Text description provided by the architects. The project is a renovation & extension the existing consulting rooms for Knox Orthopaedic Group, adjacent to Knox hospital. The main entry is via the Knox hospital car park, with the rear entry within a residential street. The brief was to extend the existing administration spaces and reception area and add 2 additional consulting rooms.
The programme developed includes consulting rooms for the surgeons, with a communal hot desk touch down area for post consultation work. The administration office accommodates the support staff and a large kitchen and outdoor deck allows the team to come together for lunch and post work get togethers. The reception area plays a dual role of waiting area as well as a workshop space for group mindfulness classes, which are an important component of the recovery process for the patients.
A key consideration was to increase access to natural light and ventilation and develop a visual connection to the new garden areas from the workspaces. What were originally generally internalised spaces with no connection to the exterior have now become light filled and naturally ventilated spaces, with a significant reduction on the reliance for artificial light and ventilation, and happier and healthier staff.
Orthopaedics and architecture have a symbiotic relationship. The tools, process and the language of the orthopaedic surgeon is aligned with the ways of the carpenter. There are also parallels between architectural design and the design of prosthetics and surgical techniques, with 3d modelling and printing a common practice in their R&D processes.
Our design approach was to emphasise the parallels between the disciplines in the built form. The layered façade references the tools, prosthetics and the human frame.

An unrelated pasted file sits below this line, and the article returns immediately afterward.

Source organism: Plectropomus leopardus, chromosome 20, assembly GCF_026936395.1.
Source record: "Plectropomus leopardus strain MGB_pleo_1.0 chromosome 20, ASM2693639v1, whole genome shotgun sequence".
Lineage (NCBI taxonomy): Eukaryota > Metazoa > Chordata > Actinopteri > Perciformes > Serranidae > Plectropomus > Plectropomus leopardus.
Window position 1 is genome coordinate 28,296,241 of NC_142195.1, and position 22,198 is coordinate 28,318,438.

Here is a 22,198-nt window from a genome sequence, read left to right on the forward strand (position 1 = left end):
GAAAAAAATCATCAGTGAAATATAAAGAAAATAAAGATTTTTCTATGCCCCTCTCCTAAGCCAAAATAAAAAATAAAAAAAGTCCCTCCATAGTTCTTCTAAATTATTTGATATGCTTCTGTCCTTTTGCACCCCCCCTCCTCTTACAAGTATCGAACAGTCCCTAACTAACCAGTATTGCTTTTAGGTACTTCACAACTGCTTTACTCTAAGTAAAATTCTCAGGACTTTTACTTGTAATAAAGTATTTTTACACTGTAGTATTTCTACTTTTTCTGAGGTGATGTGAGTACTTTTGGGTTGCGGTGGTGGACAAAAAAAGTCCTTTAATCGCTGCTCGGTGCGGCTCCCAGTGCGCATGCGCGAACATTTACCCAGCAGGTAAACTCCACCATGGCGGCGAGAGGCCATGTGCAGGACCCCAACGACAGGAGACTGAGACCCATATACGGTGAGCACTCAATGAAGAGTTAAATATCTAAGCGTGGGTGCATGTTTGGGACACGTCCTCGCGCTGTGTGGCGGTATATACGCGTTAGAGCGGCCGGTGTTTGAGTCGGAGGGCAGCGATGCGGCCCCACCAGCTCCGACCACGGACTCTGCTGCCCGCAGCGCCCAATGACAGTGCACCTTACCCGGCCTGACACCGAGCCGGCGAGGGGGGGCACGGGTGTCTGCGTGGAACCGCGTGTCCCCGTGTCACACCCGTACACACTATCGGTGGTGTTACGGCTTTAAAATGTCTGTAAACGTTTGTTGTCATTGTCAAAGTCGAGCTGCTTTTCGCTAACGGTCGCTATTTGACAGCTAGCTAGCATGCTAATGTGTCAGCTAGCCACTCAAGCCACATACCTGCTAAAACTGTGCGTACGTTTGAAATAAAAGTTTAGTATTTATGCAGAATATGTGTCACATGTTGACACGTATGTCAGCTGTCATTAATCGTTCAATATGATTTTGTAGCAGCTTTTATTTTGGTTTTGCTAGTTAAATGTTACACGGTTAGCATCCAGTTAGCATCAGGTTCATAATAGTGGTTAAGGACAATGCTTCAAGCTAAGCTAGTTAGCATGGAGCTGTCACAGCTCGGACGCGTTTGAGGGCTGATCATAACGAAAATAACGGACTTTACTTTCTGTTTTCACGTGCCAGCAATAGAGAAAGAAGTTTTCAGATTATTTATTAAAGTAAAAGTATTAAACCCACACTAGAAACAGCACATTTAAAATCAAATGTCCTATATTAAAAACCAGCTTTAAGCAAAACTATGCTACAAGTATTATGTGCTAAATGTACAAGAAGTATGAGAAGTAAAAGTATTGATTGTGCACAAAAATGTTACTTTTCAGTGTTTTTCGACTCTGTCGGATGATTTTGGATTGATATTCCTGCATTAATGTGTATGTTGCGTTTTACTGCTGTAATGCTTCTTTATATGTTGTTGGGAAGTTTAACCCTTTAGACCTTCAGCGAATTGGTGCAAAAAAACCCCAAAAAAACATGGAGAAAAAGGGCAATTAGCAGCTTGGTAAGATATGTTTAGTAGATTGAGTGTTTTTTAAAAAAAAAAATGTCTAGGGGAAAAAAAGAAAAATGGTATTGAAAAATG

The design creates interplay between the 2 dimensional and 3 dimensional qualities of the X-ray, another essential analytical tool of the surgeon. The façade emphasises the thinness of an X-ray sheet, while developing a depth through layering film, steel and recycled plastic forms. As it is backlit by the interior, the façade mimics the visual qualities of the X-ray on a lightbox.
The interior extends the 3 dimensional qualities and interplay of light achieved in the façade. The recycled plastic acoustic panelling reinforces the shadows cast by the façade, extending the virtual world of the X-ray into the interior.
The reception desk then develops the 3 dimensional qualities further by carving the prosthetics seen in the façade out of the layered plywood block. The carved elements removed are then connected to form the bench seat, ensuring all the plywood is used.
The new extension is highly sculptural while addressing the pragmatic requirements of the consulting rooms. In addition to this, the benefits of increased natural amenity have resulted in a greater sense of wellbeing by the staff and reduced services costs.